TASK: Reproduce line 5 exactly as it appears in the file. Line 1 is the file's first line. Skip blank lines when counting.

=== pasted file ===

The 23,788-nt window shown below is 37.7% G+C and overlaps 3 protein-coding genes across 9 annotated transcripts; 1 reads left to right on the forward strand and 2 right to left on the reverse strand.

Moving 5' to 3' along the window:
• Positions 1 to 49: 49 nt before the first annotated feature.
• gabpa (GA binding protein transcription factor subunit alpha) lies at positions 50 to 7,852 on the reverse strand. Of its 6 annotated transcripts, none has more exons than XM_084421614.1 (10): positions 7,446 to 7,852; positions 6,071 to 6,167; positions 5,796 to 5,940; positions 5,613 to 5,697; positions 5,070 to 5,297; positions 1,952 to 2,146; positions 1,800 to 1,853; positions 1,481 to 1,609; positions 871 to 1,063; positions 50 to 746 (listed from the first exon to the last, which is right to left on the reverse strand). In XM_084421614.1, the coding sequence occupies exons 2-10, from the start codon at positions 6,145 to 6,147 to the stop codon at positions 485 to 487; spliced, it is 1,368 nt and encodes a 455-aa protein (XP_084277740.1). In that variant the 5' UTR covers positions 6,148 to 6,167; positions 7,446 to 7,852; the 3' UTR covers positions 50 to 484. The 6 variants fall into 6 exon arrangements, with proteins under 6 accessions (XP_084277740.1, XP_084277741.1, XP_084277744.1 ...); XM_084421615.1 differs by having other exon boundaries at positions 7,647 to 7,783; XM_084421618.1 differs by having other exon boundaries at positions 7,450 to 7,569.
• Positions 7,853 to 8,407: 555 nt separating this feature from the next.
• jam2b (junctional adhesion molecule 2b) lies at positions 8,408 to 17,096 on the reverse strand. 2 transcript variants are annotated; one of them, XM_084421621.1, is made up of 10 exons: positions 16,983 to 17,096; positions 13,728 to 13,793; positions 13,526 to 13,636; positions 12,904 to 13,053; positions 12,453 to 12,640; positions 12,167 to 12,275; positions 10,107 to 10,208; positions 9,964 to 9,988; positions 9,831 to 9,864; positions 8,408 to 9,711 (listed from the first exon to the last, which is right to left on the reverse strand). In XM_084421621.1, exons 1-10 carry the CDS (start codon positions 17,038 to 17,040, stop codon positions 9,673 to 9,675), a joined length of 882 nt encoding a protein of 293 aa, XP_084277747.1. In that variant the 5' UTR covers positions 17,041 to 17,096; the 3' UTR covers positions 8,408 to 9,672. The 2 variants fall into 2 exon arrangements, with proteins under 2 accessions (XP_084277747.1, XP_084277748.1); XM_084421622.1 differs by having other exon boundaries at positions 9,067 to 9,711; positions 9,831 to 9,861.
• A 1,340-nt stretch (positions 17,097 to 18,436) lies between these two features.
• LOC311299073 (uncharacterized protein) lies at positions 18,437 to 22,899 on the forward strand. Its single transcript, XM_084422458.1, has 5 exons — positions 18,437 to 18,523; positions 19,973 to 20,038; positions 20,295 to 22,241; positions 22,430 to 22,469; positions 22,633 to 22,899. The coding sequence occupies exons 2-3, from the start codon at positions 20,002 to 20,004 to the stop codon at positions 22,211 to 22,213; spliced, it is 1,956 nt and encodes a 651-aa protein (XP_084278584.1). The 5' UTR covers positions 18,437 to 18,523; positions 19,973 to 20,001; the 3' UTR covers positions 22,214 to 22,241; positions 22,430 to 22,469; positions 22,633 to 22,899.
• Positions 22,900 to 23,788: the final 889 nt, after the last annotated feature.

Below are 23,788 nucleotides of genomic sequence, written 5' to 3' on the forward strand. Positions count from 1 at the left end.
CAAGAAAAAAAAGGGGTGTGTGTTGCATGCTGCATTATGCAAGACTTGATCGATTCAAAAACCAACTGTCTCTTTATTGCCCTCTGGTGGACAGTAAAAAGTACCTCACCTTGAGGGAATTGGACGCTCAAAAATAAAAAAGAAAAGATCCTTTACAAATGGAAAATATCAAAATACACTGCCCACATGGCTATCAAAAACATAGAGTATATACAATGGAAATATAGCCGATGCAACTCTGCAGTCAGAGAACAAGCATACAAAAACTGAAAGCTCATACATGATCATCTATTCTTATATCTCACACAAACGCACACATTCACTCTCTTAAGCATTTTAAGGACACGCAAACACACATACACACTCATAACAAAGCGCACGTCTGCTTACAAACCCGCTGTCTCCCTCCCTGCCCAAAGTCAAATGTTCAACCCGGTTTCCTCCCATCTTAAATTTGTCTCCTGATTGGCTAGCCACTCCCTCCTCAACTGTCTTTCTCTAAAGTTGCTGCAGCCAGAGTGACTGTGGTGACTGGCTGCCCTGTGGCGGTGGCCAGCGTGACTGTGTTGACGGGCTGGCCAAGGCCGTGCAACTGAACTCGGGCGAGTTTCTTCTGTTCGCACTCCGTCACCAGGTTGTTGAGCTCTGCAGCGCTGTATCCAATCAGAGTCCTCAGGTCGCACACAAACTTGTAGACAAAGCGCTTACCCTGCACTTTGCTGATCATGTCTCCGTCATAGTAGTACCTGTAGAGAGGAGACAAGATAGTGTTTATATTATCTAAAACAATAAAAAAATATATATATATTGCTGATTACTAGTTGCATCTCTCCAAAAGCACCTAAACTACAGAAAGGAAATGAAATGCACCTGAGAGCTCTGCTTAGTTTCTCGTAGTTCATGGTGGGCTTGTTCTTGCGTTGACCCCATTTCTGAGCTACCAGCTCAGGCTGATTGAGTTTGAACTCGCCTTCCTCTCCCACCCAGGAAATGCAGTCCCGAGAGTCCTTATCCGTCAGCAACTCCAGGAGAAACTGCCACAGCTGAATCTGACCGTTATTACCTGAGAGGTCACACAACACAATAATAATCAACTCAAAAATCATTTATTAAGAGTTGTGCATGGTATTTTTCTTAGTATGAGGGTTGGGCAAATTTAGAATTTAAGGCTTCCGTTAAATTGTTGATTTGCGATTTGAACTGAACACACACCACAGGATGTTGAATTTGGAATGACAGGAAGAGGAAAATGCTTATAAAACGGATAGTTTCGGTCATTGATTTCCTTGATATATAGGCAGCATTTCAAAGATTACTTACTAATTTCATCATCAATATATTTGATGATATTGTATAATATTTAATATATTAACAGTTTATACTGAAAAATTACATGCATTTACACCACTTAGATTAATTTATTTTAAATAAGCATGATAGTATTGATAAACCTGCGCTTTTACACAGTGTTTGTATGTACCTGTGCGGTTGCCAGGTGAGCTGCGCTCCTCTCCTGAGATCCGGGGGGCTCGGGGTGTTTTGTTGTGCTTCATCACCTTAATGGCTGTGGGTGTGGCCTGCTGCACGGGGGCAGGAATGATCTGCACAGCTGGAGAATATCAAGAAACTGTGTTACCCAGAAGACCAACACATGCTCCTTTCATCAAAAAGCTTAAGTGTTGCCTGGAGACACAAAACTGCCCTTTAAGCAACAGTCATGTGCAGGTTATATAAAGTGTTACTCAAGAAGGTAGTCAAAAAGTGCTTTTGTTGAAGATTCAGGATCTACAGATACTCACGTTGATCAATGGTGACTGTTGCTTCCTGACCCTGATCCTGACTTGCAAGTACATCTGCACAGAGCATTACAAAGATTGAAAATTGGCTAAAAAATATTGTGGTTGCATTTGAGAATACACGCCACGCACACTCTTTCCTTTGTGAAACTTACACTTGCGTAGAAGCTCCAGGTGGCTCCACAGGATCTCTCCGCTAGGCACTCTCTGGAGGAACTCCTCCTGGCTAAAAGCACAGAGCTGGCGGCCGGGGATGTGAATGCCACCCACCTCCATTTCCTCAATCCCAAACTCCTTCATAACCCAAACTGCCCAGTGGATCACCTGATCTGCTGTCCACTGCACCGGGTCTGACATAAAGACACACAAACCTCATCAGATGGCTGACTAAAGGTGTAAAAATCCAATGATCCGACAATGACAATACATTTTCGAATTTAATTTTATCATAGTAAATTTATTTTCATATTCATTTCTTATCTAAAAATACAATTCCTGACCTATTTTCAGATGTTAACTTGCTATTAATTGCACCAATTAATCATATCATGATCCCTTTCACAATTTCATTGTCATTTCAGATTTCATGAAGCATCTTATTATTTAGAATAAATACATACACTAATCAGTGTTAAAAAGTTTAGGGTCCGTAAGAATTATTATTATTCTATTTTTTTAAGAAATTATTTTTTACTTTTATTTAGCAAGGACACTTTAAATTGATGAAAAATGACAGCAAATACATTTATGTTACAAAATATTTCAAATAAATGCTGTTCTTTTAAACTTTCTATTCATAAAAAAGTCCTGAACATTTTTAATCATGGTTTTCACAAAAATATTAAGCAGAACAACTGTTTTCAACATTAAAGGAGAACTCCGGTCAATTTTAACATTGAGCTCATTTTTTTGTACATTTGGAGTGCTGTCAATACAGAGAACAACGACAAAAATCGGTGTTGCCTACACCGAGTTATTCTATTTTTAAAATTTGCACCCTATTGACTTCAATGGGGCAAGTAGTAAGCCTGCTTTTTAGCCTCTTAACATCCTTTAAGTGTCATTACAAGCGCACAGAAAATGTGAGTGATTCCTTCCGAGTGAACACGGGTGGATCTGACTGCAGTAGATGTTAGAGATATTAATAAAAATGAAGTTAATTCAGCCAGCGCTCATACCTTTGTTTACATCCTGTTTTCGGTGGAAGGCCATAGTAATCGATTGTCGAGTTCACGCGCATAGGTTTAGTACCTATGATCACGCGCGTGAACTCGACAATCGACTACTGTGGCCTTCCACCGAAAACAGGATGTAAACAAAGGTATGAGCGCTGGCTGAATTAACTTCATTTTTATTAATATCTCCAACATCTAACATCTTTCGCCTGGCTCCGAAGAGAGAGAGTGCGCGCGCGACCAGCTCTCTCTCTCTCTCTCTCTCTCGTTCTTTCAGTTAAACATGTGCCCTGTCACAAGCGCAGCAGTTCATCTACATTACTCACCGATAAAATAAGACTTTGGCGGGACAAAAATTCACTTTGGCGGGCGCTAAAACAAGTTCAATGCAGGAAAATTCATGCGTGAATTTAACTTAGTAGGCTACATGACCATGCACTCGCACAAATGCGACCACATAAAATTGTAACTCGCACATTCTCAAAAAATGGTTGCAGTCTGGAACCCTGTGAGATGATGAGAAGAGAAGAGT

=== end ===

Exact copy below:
• Positions 7,853 to 8,407: 555 nt separating this feature from the next.